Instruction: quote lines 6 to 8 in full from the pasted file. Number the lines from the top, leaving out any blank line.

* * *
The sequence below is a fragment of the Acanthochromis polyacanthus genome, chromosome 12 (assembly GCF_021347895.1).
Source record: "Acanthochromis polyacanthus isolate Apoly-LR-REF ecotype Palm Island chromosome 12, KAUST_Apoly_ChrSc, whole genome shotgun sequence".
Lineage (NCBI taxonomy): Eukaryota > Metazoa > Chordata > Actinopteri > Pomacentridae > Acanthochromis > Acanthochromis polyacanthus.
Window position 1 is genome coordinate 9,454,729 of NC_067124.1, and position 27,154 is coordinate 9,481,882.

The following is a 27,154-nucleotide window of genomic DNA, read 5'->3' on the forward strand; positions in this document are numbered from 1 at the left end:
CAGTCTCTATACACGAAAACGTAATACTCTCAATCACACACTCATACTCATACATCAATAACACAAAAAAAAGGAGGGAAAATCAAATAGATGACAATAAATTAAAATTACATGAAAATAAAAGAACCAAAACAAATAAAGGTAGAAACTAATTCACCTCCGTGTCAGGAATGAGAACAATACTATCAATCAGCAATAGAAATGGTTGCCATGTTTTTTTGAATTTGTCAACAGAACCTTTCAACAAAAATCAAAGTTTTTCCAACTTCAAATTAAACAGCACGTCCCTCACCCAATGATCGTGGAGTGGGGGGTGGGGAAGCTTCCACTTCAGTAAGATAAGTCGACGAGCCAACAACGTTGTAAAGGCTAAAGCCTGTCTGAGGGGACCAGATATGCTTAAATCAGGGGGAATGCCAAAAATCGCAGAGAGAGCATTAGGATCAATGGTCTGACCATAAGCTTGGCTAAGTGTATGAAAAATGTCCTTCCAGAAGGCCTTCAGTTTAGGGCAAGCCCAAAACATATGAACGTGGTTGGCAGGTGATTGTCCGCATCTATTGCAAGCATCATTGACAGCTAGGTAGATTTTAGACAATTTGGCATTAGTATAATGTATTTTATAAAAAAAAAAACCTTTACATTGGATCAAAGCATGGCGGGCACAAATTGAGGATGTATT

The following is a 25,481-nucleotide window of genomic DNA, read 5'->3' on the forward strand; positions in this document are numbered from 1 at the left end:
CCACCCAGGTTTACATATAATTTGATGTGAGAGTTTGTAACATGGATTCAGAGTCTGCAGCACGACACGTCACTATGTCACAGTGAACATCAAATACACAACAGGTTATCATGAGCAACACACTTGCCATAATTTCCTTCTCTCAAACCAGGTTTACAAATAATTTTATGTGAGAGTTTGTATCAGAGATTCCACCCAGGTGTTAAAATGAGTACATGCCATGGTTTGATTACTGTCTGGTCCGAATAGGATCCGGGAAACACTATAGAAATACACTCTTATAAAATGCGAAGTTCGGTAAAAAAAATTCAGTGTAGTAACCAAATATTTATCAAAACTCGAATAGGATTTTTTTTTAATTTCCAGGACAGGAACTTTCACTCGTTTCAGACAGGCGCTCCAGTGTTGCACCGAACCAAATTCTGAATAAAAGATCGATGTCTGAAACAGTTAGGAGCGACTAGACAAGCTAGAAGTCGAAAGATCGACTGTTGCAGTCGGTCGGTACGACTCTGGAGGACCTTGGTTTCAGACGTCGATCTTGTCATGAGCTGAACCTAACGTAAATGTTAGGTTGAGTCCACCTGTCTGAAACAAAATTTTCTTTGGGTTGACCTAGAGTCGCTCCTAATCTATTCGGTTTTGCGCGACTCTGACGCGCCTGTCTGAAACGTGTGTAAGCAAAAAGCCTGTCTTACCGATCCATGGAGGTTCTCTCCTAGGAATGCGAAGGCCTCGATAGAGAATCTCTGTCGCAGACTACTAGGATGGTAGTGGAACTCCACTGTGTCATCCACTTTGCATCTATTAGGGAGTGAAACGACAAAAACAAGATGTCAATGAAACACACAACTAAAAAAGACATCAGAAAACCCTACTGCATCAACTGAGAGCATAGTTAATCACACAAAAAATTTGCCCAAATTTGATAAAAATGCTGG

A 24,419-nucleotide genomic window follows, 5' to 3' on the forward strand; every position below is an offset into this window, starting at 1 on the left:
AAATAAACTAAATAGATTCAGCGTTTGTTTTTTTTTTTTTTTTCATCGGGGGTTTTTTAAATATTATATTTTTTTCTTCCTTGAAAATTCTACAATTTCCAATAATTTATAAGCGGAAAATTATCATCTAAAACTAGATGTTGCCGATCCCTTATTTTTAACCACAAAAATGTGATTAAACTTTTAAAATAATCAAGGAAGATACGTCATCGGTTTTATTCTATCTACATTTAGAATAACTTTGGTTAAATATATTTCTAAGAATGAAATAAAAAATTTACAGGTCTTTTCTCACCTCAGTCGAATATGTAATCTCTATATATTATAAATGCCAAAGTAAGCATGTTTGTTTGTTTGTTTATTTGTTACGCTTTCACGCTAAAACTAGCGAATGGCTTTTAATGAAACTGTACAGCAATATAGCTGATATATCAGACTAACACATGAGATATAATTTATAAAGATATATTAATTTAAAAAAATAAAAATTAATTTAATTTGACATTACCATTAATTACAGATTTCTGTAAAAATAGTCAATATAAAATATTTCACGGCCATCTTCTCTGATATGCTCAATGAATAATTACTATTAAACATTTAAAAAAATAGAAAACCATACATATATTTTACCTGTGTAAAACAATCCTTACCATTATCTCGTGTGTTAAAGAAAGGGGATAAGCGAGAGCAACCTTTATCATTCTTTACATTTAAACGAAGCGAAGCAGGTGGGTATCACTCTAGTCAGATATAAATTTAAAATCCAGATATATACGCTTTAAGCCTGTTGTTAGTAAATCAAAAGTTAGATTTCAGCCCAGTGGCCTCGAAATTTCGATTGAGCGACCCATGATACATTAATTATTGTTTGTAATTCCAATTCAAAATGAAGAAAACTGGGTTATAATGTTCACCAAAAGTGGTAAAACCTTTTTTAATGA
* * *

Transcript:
CAGTCTCTATACACGAAAACGTAATACTCTCAATCACACACTCATACTCATACATCAATAACACAAAAAAAAGGAGGGAAAATCAAATAGATGACAATAAATTAAAATTACATGAAAATAAAAGAACCAAAACAAATAAAGGTAGAAACTAATTCACCTCCGTGTCAGGAATGAGAACAATACTATCAATCAGCAATAGAAATGGTTGCCATGTTTTTTTGAATTTGTCAACAGAACCTTTCAACAAAAATCAAAGTTTTTCCAACTTCAAATTAAACAGCACGTCCCTCACCCAATGATCGTGGAGTGGGGGGTGGGGAAGCTTCCACTTCAGTAAGATAAGTCGACGAGCCAACAACGTTGTAAAGGCTAAAGCCTGTCTGAGGGGACCAGATATGCTTAAATCAGGGGGAATGCCAAAAATCGCAGAGAGAGCATTAGGATCAATGGTCTGACCATAAGCTTGGCTAAGTGTATGAAAAATGTCCTTCCAGAAGGCCTTCAGTTTAGGGCAAGCCCAAAACATATGAACGTGGTTGGCAGGTGATTGTCCGCATCTATTGCAAGCATCATTGACAGCTAGGTAGATTTTAGACAATTTGGCATTAGTATAATGTATTTTATAAAAAAAAAAACCTTTACATTGGATCAAAGCATGGCGGGCACAAATTGAGGATGTATT

The following is a 25,481-nucleotide window of genomic DNA, read 5'->3' on the forward strand; positions in this document are numbered from 1 at the left end:
CCACCCAGGTTTACATATAATTTGATGTGAGAGTTTGTAACATGGATTCAGAGTCTGCAGCACGACACGTCACTATGTCACAGTGAACATCAAATACACAACAGGTTATCATGAGCAACACACTTGCCATAATTTCCTTCTCTCAAACCAGGTTTACAAATAATTTTATGTGAGAGTTTGTATCAGAGATTCCACCCAGGTGTTAAAATGAGTACATGCCATGGTTTGATTACTGTCTGGTCCGAATAGGATCCGGGAAACACTATAGAAATACACTCTTATAAAATGCGAAGTTCGGTAAAAAAAATTCAGTGTAGTAACCAAATATTTATCAAAACTCGAATAGGATTTTTTTTTAATTTCCAGGACAGGAACTTTCACTCGTTTCAGACAGGCGCTCCAGTGTTGCACCGAACCAAATTCTGAATAAAAGATCGATGTCTGAAACAGTTAGGAGCGACTAGACAAGCTAGAAGTCGAAAGATCGACTGTTGCAGTCGGTCGGTACGACTCTGGAGGACCTTGGTTTCAGACGTCGATCTTGTCATGAGCTGAACCTAACGTAAATGTTAGGTTGAGTCCACCTGTCTGAAACAAAATTTTCTTTGGGTTGACCTAGAGTCGCTCCTAATCTATTCGGTTTTGCGCGACTCTGACGCGCCTGTCTGAAACGTGTGTAAGCAAAAAGCCTGTCTTACCGATCCATGGAGGTTCTCTCCTAGGAATGCGAAGGCCTCGATAGAGAATCTCTGTCGCAGACTACTAGGATGGTAGTGGAACTCCACTGTGTCATCCACTTTGCATCTATTAGGGAGTGAAACGACAAAAACAAGATGTCAATGAAACACACAACTAAAAAAGACATCAGAAAACCCTACTGCATCAACTGAGAGCATAGTTAATCACACAAAAAATTTGCCCAAATTTGATAAAAATGCTGG